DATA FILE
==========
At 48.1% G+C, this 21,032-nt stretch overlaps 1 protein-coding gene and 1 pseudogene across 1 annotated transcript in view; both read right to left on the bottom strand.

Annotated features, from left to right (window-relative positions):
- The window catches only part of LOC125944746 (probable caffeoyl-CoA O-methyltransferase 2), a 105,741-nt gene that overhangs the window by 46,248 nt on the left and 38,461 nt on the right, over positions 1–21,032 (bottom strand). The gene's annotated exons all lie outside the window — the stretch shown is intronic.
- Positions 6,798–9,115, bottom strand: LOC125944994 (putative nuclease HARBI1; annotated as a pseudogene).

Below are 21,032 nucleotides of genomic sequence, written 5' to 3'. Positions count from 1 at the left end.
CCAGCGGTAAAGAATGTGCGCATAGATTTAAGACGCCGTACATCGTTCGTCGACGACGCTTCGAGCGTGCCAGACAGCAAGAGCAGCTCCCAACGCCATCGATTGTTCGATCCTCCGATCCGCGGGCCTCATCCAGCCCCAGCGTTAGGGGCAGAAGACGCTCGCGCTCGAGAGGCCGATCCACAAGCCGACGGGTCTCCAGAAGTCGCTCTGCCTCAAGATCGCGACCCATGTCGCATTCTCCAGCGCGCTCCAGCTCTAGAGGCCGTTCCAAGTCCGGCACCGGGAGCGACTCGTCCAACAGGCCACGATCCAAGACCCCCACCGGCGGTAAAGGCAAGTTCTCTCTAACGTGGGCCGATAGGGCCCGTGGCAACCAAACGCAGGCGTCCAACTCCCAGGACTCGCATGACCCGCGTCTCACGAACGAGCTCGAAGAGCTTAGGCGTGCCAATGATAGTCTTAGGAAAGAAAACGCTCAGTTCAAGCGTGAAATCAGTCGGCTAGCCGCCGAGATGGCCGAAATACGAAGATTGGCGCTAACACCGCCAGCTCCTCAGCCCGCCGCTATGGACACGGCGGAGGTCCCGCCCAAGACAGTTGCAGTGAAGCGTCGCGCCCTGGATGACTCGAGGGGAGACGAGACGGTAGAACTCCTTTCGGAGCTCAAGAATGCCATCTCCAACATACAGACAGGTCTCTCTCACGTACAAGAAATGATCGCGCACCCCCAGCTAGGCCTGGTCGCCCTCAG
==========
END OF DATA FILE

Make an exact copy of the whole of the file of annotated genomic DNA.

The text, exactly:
At 48.1% G+C, this 21,032-nt stretch overlaps 1 protein-coding gene and 1 pseudogene across 1 annotated transcript in view; both read right to left on the bottom strand.

Annotated features, from left to right (window-relative positions):
- The window catches only part of LOC125944746 (probable caffeoyl-CoA O-methyltransferase 2), a 105,741-nt gene that overhangs the window by 46,248 nt on the left and 38,461 nt on the right, over positions 1–21,032 (bottom strand). The gene's annotated exons all lie outside the window — the stretch shown is intronic.
- Positions 6,798–9,115, bottom strand: LOC125944994 (putative nuclease HARBI1; annotated as a pseudogene).

Below are 21,032 nucleotides of genomic sequence, written 5' to 3'. Positions count from 1 at the left end.
CCAGCGGTAAAGAATGTGCGCATAGATTTAAGACGCCGTACATCGTTCGTCGACGACGCTTCGAGCGTGCCAGACAGCAAGAGCAGCTCCCAACGCCATCGATTGTTCGATCCTCCGATCCGCGGGCCTCATCCAGCCCCAGCGTTAGGGGCAGAAGACGCTCGCGCTCGAGAGGCCGATCCACAAGCCGACGGGTCTCCAGAAGTCGCTCTGCCTCAAGATCGCGACCCATGTCGCATTCTCCAGCGCGCTCCAGCTCTAGAGGCCGTTCCAAGTCCGGCACCGGGAGCGACTCGTCCAACAGGCCACGATCCAAGACCCCCACCGGCGGTAAAGGCAAGTTCTCTCTAACGTGGGCCGATAGGGCCCGTGGCAACCAAACGCAGGCGTCCAACTCCCAGGACTCGCATGACCCGCGTCTCACGAACGAGCTCGAAGAGCTTAGGCGTGCCAATGATAGTCTTAGGAAAGAAAACGCTCAGTTCAAGCGTGAAATCAGTCGGCTAGCCGCCGAGATGGCCGAAATACGAAGATTGGCGCTAACACCGCCAGCTCCTCAGCCCGCCGCTATGGACACGGCGGAGGTCCCGCCCAAGACAGTTGCAGTGAAGCGTCGCGCCCTGGATGACTCGAGGGGAGACGAGACGGTAGAACTCCTTTCGGAGCTCAAGAATGCCATCTCCAACATACAGACAGGTCTCTCTCACGTACAAGAAATGATCGCGCACCCCCAGCTAGGCCTGGTCGCCCTCAG